Friday, 7 December 2007

Recent thinking on IWRM at CAIWA 2007

At a recent workshop on Critical Perspectives on IWRM Theory and Practice at CAIWA 2007

Nigel Watson (Lancaster, UK) presented a case that the implementation of IWRM needs rethinking. This has implications for Policy and Practice:

•IWRM should be designed around the principle of multi-party collaboration
“…the pooling of appreciations and/or tangible resources, e.g. money, labour etc., by two or more stakeholders to solve a set of problems which neither can solve individually.” (Gray, 1985, p.912)

•Move away from programmed (blue-print) implementation for IWRM and adopt an adaptive approach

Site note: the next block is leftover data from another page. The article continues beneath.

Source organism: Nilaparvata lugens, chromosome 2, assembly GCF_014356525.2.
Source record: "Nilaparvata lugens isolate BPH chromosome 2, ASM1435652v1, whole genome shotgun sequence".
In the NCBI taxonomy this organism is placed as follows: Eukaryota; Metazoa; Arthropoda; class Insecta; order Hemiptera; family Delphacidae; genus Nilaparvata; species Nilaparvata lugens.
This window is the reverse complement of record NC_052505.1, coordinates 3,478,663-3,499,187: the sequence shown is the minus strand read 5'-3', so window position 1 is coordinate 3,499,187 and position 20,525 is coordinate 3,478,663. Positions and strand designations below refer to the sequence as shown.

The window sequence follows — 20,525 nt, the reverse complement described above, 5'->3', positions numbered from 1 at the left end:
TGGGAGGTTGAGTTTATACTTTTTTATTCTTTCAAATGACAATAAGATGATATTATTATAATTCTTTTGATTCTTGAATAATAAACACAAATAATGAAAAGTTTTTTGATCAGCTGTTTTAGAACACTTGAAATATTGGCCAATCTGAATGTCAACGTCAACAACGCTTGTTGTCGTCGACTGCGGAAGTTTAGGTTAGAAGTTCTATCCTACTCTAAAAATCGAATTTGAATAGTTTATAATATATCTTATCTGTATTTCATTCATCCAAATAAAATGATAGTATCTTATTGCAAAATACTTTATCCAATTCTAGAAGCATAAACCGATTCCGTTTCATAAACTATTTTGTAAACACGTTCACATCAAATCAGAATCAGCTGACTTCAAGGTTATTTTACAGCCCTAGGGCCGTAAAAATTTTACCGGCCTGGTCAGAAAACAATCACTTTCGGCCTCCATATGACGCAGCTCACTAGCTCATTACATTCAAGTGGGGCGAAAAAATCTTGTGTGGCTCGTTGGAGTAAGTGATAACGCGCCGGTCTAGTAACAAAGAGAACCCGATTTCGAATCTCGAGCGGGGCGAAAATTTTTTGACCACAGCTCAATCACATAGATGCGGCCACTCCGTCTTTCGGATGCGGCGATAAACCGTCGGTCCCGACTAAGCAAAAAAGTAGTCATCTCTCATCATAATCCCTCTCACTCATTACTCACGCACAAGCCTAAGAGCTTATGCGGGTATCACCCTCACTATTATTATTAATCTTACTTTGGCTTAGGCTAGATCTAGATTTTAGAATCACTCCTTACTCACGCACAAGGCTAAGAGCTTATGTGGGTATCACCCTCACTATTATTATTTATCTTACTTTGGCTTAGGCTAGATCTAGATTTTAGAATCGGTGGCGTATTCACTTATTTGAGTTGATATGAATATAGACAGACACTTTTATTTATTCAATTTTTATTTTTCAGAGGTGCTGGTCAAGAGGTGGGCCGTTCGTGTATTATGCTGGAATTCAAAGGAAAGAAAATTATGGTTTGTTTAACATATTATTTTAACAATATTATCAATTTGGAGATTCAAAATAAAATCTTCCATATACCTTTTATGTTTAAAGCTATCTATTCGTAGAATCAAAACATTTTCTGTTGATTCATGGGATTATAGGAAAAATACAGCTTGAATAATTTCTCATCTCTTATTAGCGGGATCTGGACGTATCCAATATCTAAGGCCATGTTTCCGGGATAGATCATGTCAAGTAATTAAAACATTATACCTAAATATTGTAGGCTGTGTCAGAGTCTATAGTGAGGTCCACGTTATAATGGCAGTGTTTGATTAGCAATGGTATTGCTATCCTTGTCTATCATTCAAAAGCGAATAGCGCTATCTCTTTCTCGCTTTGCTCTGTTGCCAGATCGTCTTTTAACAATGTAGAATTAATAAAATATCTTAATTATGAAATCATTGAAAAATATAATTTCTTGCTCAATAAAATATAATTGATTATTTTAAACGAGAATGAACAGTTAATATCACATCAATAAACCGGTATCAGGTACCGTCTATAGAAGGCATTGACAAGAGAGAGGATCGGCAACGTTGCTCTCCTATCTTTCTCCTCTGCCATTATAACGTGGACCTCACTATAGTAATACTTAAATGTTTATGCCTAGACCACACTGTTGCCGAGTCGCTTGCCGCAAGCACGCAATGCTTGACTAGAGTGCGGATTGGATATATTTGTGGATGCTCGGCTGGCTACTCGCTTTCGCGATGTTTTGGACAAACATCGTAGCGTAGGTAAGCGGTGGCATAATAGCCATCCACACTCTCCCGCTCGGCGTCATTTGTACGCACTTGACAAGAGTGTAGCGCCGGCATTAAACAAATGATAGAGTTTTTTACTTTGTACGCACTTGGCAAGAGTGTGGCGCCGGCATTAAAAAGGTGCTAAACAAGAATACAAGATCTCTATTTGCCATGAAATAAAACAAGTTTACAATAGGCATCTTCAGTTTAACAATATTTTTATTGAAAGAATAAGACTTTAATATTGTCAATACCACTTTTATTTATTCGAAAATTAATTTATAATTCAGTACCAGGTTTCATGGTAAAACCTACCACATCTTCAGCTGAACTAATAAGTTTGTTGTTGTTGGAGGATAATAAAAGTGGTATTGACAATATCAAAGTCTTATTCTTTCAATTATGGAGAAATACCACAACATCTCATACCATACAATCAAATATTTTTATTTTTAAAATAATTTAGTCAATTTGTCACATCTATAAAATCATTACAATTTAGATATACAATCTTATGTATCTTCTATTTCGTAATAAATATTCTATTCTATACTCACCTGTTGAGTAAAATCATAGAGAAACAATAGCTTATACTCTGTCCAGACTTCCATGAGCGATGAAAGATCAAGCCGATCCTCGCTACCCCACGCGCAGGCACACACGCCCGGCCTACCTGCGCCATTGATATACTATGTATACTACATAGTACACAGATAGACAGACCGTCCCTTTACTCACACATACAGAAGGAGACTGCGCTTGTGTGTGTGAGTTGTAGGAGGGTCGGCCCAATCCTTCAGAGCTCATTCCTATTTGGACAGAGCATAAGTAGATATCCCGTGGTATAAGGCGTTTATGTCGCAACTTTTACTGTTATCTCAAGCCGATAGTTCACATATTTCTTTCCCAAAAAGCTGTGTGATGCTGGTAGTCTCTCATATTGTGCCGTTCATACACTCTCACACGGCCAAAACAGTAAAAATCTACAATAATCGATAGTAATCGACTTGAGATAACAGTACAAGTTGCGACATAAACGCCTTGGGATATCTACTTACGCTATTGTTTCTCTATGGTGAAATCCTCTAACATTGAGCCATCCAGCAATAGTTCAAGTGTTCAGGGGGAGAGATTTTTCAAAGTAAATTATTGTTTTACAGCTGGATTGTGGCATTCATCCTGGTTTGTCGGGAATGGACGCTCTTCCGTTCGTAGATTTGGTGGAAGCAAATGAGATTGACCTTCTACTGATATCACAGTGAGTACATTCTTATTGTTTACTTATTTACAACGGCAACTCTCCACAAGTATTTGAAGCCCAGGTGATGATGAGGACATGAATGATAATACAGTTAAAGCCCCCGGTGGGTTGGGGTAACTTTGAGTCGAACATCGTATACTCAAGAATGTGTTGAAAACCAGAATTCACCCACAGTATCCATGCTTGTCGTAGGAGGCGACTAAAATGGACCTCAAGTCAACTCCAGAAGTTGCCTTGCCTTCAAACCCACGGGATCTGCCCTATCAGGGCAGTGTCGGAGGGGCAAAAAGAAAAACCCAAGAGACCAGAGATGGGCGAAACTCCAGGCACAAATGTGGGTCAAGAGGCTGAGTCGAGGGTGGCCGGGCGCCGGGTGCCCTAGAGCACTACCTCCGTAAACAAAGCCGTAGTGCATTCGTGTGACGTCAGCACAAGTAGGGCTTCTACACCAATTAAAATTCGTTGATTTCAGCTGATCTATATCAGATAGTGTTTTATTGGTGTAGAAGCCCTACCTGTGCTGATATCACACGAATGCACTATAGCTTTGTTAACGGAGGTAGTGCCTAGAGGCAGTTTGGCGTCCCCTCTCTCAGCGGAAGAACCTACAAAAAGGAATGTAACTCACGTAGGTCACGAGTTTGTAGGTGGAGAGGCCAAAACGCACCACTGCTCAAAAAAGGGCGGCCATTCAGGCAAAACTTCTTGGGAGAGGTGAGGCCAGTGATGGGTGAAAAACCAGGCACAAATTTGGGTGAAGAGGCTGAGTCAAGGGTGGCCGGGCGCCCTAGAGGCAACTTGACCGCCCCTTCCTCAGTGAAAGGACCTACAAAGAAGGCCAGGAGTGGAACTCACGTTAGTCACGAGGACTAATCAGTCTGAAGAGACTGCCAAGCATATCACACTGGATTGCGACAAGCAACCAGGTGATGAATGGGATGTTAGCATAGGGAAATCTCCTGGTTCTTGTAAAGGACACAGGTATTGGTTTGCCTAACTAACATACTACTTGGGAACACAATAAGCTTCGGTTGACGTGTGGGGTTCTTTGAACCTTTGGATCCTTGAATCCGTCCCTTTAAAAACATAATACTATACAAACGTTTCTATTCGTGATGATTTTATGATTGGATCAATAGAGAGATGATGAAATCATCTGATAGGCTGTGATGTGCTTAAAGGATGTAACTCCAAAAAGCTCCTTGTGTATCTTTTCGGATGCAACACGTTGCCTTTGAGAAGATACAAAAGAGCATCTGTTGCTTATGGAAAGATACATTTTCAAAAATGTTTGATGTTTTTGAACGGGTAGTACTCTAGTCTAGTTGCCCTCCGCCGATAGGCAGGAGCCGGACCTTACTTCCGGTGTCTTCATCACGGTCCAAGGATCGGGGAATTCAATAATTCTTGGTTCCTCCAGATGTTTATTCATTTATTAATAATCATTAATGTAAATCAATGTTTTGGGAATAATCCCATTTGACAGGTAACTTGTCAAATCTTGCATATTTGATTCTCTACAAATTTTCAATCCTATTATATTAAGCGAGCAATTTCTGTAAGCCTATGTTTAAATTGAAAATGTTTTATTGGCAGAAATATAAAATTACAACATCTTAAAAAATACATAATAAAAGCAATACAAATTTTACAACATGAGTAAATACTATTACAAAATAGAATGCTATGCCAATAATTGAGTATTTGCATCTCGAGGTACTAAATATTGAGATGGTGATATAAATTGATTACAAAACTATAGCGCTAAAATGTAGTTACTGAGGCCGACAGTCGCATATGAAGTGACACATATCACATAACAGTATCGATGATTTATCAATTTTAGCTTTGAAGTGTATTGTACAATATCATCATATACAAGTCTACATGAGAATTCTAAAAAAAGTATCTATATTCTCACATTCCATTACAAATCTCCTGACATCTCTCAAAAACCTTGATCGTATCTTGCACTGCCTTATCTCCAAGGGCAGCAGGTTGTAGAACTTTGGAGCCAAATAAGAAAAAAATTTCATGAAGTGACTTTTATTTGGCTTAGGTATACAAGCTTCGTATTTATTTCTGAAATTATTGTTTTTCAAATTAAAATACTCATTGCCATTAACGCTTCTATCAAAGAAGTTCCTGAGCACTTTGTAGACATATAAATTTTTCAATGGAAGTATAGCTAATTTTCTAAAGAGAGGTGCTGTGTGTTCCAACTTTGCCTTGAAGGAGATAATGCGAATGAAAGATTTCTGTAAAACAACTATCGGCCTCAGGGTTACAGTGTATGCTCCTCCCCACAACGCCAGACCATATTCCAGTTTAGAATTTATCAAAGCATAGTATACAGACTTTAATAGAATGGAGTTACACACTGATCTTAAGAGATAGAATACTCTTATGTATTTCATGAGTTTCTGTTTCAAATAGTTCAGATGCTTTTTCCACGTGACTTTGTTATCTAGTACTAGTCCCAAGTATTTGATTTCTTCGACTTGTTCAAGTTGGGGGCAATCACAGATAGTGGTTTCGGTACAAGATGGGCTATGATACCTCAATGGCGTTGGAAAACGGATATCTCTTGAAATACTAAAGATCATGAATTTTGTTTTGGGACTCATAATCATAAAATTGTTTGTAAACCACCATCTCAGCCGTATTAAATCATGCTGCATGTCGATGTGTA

“The ideal of adaptive implementation is the establishment of a process that allows policy to be modified, specified and revised – in a word, adapted – according to the unfolding interaction of the policy with its institutional setting. Its outcomes would be neither automatic nor assured, and it would look more like a disorderly learning process than a predictable procedure.” Berman (1980, p.210)

More detail to be found at:

‘Critical Perspectives on Integrated Water Management’
Special Issue of The Geographical Journal, Volume 173, No. 4,
December 2007.
Edited by Nigel Watson, Gordon Walker and Will Medd

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